Bugs Under the Covers

Josh McGillIPCs, Pest Management

Individual protective covers (IPCs) do an excellent job keeping HLB-spreading Asian citrus psyllids (ACP) out of young citrus trees, showing a 99.6% reduction in ACP compared to control trees. But they don’t provide “one and done” pest control, according to University of Florida Institute of Food and Agricultural Sciences (UF/IFAS) entomologist Lauren Diepenbrock. In fact, IPCs “create a perfect environment for some insect, mite and pathogen pests to thrive,” Diepenbrock stated at a recent field day at the Citrus Research and Education Center (CREC) in Lake Alfred.

Individual protective covers prevent Asian citrus psyllids from infesting trees, but other pests can pass through the mesh material.

In addition to keeping virtually all ACPs out of young trees, IPCs have numerous other pest control benefits. Diepenbrock reported that:

  • Citrus leafminer infestation is 99.98% less in IPCs than in a control treated with monthly insecticide.
  • There is reduced incidence of citrus canker in IPCs.
  • IPCs, if secured at the base, can prevent tree-damaging lubbers from accessing and defoliating young trees.

Diepenbrock said the challenge with IPCs is that other pests get into the covers and cause damage. These pests are problems in IPCs:

  • Caterpillars get into IPCs because moths lay eggs on IPC mesh, and neonates are small enough to pass through the opening and drop to the plant, where they feed. Diepenbrock reported that Bacillus thuringiensis is the most effective material that can be used for most caterpillars.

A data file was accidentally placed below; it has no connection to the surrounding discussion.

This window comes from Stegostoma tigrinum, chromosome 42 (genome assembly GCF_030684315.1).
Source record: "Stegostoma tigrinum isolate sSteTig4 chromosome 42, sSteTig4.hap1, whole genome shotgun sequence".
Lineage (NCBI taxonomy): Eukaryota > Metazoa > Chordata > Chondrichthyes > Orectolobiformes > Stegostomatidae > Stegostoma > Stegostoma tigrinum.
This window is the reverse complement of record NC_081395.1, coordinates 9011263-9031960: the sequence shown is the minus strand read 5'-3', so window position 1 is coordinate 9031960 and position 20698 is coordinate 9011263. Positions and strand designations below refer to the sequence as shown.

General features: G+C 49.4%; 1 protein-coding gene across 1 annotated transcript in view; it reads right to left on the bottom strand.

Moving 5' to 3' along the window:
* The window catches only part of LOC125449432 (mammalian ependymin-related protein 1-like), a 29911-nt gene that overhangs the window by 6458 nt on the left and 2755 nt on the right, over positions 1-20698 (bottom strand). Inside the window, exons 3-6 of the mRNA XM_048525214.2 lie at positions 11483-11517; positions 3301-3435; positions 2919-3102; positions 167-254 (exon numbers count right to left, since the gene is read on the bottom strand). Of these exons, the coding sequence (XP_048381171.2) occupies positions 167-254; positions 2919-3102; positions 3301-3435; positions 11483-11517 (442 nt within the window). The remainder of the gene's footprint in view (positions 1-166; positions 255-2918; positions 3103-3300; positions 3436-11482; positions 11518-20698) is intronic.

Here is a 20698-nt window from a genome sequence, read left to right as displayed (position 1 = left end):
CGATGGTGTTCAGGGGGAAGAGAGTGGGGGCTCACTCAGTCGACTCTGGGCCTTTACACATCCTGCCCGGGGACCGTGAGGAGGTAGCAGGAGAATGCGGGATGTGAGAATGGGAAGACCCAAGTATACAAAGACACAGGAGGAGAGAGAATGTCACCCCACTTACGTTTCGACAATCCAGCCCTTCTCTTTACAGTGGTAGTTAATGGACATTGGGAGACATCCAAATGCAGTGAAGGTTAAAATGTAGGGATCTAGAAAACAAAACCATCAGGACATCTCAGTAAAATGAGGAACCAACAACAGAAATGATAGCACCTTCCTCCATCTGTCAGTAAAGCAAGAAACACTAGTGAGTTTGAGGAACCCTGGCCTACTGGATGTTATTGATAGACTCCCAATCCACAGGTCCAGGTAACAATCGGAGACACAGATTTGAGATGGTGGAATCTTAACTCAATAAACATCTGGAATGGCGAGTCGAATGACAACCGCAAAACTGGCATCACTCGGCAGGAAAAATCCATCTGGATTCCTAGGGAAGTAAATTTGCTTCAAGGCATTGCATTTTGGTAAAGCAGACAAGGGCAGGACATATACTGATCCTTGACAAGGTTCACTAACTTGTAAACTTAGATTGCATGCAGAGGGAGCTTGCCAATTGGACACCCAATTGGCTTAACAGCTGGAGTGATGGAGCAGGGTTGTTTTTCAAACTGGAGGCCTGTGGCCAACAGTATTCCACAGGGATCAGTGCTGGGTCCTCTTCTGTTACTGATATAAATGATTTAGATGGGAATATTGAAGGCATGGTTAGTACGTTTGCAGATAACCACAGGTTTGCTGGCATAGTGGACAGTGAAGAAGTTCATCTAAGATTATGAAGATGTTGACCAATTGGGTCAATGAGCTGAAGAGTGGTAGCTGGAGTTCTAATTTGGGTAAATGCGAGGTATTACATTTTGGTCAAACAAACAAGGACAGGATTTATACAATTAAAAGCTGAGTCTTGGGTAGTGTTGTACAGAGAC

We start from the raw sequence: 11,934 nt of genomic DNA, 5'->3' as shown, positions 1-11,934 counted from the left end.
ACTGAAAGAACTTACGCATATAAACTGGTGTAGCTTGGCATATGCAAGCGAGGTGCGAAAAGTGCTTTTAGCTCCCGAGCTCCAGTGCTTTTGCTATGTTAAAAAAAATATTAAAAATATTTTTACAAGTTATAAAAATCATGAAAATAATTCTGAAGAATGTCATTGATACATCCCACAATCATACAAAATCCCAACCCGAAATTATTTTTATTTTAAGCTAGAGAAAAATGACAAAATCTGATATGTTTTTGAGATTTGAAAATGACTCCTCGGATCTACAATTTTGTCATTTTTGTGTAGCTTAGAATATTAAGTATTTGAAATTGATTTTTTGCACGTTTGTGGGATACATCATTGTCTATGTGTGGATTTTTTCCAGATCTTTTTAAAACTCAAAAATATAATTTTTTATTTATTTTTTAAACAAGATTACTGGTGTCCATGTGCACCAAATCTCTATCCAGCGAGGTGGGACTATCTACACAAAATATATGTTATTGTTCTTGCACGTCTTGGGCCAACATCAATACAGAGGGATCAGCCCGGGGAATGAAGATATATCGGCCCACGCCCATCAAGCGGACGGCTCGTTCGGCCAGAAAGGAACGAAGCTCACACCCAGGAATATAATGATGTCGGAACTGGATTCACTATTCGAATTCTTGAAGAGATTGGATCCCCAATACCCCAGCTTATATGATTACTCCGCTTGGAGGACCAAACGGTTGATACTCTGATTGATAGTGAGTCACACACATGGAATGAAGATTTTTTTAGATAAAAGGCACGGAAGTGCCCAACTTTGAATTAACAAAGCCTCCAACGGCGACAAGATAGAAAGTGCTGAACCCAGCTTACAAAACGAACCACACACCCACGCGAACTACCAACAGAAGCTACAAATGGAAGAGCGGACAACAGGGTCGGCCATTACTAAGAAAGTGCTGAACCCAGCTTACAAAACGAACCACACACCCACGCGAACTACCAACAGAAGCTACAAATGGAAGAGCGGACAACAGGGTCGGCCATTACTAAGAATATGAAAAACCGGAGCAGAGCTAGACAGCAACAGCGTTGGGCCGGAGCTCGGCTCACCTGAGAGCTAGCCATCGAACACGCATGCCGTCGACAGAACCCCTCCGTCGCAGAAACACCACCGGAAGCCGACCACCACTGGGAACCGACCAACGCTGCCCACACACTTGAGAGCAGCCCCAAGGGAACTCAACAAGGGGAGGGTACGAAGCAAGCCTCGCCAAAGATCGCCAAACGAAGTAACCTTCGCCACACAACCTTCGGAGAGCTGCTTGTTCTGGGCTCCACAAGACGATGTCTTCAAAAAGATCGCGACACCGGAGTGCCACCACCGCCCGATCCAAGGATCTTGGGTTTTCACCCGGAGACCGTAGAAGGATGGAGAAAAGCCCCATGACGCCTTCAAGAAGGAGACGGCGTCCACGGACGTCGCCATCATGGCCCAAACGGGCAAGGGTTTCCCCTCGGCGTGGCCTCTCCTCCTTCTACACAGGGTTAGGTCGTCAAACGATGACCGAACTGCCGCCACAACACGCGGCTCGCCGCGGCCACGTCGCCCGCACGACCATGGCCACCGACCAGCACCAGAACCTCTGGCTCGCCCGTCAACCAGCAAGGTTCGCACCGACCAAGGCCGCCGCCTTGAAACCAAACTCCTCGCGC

• Spider mites and rust mites have been found infesting IPC-covered trees at populations that require management. Diepenbrock said spider mites will cause defoliation, and rust mites will cause leaf deformation that can lead to defoliation.
  • Scales and mealybugs will get into IPCs. Diepenbrock said proactive management will be important to reduce damage from these pests.

Diepenbrock said IPCs provide challenges to spraying, noting that penetration by traditional sprayers is limited to outer portions of trees. She said hand sprayers are effective for coverage of trees in IPCs at close range, but they pose a concern for worker safety. Hoop booms would be optimal, but few are in existence regionally, she said. She added that there is a lack of understanding about chemistry degradation under IPCs.

Another UF/IFAS CREC researcher, Arnold Schumann, discussed the profit potential of citrus under protective screen (CUPS), at the field day.

About the Author

Ernie Neff

Senior Correspondent at Large

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